Monday, December 10, 2007

Strawberry Girl

Hello everyone! My name is Jennifer Schultz, and I'm a youth services librarian with the Fauquier County Public Library (VA). I'm reading the Newbery Medalist (and Honor recipients) in no particular order. It all depends on my mood! I recently read Strawberry Girl, and loved it. Let me tell you about it!

The next time someone asks for a book like Little House on the Prairie, I'm handing her Strawberry Girl (and Caddie Woodlawn). My newfound abhorrence of treacly old-fashioned books be gone!

However, Strawberry Girl isn't very treacly at all (ending is a little pat, but tolerable). It's hard to be treacly when you're strawberry farmers in turn of the century Florida. Especially when your neighbors are so difficult, what with their roaming animals, their troublemaking sons, and their gambling and drinking father (good old days weren't so good for many people). Admittedly, it doesn't help that there's such a wide economic gap between Birdie Boyer's family and the Slaters, which only brings upon envy and pride.

However, Birdie and one of the boys, Shoestring (formally known as Jefferson Davis Slater) form an uneasy truce. It's not all bicker and bother; Birdie helps her family with the farming, goes to school, "frolics" with the neighbors (you went "frolicking" if a neighbor hosted a gathering) and goes to town (literally) with her family (if a book features a country family going to town at any point in the story, it has me at "giddyap").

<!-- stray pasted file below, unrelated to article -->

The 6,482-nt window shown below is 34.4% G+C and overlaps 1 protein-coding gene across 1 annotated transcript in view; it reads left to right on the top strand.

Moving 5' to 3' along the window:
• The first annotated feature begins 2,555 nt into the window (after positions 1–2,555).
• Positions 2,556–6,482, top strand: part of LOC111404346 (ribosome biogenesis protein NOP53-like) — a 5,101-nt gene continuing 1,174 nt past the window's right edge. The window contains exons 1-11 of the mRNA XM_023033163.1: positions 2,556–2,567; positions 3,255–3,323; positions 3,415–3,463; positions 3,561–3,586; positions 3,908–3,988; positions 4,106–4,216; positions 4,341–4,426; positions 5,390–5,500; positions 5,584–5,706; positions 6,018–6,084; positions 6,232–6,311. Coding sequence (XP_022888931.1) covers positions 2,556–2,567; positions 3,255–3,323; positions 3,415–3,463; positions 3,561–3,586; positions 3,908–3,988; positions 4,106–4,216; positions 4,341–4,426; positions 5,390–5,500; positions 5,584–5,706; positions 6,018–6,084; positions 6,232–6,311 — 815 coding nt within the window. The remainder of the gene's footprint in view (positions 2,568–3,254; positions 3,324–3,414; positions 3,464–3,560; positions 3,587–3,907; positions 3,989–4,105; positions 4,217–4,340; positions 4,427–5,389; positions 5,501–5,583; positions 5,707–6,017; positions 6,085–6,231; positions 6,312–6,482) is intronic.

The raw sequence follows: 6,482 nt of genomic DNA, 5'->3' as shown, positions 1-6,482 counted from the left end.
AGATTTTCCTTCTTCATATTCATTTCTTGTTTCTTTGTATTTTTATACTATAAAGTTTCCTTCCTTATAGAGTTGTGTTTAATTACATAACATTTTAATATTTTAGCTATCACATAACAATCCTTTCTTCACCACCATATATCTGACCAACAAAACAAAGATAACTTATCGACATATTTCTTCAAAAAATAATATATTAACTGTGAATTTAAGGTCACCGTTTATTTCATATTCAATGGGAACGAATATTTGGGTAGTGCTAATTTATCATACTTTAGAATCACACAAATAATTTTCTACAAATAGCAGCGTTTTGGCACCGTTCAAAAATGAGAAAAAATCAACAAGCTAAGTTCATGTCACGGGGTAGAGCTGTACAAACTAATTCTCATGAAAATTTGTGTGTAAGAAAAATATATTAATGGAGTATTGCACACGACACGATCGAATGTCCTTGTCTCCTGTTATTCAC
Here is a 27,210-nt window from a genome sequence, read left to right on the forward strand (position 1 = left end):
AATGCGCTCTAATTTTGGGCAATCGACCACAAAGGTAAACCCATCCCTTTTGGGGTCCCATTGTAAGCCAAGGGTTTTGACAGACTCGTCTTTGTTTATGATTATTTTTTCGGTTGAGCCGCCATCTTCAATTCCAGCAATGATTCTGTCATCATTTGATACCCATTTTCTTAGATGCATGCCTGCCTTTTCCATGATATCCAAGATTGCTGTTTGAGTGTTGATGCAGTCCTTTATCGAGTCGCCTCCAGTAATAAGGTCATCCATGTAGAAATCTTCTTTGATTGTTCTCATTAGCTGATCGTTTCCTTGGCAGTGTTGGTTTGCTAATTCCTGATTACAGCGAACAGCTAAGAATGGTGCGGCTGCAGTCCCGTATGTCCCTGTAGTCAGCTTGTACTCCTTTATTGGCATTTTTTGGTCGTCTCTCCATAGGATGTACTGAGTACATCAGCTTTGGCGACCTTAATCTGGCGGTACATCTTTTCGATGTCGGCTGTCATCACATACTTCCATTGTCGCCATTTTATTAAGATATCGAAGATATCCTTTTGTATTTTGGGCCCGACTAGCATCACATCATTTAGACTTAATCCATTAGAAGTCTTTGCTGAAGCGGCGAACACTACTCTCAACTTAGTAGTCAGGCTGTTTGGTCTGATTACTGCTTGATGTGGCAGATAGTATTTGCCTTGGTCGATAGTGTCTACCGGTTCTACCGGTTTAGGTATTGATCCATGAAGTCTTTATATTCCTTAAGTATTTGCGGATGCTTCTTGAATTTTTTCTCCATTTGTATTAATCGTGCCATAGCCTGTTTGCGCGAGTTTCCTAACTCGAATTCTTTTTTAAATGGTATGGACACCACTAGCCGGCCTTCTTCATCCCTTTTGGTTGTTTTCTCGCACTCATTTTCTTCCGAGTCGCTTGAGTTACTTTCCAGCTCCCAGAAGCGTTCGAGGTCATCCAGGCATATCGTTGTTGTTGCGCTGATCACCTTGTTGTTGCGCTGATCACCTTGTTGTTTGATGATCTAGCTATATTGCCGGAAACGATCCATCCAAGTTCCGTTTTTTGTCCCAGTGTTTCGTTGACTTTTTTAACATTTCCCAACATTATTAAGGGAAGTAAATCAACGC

There's definitely drama woven throughout the book; the bickering between the neighbors escalates into significant property damage, one of the Slater sons causes serious problems with the schoolteacher (if a book features children and a one room schoolhouse, it has me at "A is for Adam"), arson threatens the Boyer household, and Mama Slater becomes seriously ill.

Papa Slater's encounter with a traveling preacher seems a little tacked on and rushed, but certainly not impossible by any means. It's just one minor flaw in an otherwise satisfyingly comfortable read.

Oh, the reader's curse of finding a long-neglected writer! Strawberry Girl is one in a series of regionally placed novels written by Lenski. Thankfully, we do have several, but the one I most want to read, Bayou Suzette (takes place in Louisiana) is out of print. This calls for an interlibrary loan, as does Lenski's autobiography!

Strawberry Girl won the Newbery Award in 1946.

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